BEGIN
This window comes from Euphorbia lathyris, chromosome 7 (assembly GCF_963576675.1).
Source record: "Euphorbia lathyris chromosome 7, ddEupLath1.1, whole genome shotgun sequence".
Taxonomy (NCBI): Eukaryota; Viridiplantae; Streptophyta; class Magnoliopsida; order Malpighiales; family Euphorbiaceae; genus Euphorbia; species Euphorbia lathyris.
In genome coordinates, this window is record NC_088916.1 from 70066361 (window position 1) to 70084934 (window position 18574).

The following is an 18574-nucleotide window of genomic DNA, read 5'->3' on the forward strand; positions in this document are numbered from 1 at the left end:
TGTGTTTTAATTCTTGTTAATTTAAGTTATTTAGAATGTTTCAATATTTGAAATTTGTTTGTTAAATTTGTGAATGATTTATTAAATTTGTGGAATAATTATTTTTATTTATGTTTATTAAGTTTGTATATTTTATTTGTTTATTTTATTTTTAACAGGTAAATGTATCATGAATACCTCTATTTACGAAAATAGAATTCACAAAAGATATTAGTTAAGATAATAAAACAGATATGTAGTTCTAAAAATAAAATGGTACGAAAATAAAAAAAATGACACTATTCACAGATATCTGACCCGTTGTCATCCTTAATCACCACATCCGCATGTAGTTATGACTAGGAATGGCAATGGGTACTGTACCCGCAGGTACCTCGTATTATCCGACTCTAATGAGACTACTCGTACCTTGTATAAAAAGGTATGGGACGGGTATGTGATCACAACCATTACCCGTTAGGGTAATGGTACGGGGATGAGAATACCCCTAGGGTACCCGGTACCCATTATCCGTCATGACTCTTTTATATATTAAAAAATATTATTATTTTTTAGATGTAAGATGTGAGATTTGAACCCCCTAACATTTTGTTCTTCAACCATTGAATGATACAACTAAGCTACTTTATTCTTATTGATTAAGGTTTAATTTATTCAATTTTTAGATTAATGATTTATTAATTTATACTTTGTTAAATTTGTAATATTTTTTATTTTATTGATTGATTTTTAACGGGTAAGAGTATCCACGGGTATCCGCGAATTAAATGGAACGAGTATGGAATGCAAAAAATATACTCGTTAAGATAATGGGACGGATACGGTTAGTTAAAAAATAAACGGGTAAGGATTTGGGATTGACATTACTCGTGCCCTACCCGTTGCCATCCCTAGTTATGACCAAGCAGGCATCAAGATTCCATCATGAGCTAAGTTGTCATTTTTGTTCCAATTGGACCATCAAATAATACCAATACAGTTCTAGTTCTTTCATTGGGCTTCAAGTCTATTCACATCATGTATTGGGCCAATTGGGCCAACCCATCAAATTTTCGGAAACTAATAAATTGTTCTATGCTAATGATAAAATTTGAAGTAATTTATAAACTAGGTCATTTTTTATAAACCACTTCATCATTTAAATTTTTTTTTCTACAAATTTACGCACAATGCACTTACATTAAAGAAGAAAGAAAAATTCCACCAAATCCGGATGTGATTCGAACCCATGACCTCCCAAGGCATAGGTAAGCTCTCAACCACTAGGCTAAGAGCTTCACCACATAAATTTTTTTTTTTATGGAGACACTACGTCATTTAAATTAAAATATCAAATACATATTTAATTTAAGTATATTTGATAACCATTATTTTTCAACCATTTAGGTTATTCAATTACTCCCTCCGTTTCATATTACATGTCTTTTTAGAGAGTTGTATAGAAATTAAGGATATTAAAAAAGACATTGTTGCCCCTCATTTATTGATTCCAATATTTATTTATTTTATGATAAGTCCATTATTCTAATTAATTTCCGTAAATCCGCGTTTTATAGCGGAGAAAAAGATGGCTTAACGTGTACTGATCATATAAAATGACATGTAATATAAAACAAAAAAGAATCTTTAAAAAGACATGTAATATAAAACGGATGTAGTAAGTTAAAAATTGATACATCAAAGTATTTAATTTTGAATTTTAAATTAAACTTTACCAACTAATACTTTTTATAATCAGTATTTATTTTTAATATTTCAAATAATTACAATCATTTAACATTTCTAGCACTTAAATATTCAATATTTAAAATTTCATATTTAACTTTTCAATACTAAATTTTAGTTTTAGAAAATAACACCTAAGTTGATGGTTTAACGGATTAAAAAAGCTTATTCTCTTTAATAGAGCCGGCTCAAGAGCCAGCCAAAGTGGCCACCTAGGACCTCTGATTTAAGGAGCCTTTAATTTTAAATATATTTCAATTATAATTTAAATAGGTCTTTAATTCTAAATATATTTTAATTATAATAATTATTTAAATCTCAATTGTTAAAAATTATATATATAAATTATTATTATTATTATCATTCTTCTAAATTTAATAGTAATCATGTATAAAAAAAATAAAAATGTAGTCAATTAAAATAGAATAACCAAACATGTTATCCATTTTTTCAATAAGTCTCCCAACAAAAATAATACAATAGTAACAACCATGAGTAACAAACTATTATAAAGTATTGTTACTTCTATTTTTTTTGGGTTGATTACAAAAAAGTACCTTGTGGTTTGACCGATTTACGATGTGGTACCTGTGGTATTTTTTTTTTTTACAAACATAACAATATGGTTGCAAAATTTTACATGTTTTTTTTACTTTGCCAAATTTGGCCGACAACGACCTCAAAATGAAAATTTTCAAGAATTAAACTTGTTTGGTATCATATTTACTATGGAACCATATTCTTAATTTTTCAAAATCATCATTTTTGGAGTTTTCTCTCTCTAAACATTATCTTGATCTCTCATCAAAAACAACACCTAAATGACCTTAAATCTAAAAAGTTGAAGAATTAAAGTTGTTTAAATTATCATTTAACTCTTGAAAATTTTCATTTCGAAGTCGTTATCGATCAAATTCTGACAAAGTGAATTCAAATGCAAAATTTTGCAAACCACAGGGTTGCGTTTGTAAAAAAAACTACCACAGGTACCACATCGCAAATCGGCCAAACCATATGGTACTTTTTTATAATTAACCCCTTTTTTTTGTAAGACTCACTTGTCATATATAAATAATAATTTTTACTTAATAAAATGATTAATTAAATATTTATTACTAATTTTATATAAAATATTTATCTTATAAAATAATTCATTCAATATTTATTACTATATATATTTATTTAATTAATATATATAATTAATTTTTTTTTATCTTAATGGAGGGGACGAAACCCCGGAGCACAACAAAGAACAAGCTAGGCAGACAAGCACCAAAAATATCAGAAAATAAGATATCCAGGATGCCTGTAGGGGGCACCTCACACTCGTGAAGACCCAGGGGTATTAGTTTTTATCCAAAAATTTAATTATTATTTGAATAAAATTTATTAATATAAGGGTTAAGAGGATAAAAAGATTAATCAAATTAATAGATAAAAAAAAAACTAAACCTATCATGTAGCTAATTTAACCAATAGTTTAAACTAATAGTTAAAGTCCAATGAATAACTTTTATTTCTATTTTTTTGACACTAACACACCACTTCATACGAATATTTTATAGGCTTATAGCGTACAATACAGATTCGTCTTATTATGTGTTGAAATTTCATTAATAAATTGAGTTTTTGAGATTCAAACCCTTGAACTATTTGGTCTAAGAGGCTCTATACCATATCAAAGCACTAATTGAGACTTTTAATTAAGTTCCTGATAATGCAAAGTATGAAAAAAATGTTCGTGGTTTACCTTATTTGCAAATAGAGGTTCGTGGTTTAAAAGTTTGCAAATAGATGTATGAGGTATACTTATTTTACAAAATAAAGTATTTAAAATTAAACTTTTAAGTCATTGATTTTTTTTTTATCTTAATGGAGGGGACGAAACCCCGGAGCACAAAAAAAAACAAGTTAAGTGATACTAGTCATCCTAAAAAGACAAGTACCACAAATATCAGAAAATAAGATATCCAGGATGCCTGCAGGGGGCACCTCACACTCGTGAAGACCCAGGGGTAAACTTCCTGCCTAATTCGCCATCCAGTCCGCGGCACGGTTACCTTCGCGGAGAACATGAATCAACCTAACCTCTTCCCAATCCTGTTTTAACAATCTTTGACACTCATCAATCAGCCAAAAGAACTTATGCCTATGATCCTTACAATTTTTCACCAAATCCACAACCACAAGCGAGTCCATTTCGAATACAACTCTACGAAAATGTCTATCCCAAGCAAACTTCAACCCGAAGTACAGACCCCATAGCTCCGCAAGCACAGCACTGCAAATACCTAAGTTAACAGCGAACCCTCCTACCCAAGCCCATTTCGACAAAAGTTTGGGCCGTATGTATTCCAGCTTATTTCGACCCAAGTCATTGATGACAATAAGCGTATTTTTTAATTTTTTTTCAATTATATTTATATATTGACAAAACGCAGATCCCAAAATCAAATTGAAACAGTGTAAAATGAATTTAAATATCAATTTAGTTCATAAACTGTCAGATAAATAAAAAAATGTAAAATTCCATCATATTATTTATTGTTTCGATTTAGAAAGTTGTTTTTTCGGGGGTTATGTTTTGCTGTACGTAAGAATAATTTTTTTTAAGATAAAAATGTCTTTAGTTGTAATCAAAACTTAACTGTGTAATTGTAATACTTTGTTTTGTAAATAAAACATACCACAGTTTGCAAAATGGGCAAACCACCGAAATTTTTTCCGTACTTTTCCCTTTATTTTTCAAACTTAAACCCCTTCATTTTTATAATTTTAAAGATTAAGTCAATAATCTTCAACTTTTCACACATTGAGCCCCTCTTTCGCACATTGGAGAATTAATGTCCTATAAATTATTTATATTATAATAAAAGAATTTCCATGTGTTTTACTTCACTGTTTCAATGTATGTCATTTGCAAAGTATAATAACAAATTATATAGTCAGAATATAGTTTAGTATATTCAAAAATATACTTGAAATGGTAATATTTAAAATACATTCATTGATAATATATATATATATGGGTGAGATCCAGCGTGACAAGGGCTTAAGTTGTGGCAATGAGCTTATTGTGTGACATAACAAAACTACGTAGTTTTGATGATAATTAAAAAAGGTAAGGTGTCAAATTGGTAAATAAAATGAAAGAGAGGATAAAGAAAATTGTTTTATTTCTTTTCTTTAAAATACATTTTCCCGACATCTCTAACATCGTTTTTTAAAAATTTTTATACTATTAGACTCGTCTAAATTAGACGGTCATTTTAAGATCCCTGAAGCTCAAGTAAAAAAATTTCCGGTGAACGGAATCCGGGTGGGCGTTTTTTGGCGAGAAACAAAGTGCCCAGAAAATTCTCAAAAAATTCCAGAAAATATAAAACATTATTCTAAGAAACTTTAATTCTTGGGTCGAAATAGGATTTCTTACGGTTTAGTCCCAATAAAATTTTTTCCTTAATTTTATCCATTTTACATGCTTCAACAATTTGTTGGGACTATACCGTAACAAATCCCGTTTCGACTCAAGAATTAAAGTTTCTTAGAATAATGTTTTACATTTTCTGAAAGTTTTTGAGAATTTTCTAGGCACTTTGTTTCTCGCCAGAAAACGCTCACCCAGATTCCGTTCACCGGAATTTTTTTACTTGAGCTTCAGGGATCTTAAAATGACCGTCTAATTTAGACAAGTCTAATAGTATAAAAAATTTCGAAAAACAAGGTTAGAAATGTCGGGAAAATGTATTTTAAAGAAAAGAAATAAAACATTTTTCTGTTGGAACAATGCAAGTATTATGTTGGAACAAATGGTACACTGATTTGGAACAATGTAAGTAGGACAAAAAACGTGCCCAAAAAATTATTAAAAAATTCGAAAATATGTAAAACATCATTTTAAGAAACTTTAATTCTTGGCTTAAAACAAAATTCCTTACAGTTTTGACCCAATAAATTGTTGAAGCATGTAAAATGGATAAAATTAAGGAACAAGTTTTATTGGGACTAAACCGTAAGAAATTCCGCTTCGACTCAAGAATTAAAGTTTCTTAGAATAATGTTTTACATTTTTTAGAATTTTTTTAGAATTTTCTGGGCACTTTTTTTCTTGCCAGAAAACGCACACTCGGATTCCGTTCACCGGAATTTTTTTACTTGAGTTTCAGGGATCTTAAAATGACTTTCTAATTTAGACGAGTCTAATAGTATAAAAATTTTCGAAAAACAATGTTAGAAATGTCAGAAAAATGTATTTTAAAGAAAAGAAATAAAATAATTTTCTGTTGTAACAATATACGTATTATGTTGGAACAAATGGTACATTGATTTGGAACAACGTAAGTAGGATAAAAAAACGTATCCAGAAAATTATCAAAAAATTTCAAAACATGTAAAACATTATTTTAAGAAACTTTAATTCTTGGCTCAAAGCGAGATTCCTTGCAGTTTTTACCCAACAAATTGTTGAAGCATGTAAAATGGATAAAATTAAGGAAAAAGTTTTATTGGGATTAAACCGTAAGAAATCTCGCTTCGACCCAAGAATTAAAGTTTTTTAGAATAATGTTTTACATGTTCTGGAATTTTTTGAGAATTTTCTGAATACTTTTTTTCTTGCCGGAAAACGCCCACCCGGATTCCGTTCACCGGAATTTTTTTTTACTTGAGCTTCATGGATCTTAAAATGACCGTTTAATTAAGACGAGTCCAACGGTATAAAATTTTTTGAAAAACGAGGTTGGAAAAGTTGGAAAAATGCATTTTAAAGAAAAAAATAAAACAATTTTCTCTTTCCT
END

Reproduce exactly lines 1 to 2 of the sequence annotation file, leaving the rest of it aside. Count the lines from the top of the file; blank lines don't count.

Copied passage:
This window comes from Euphorbia lathyris, chromosome 7 (assembly GCF_963576675.1).
Source record: "Euphorbia lathyris chromosome 7, ddEupLath1.1, whole genome shotgun sequence".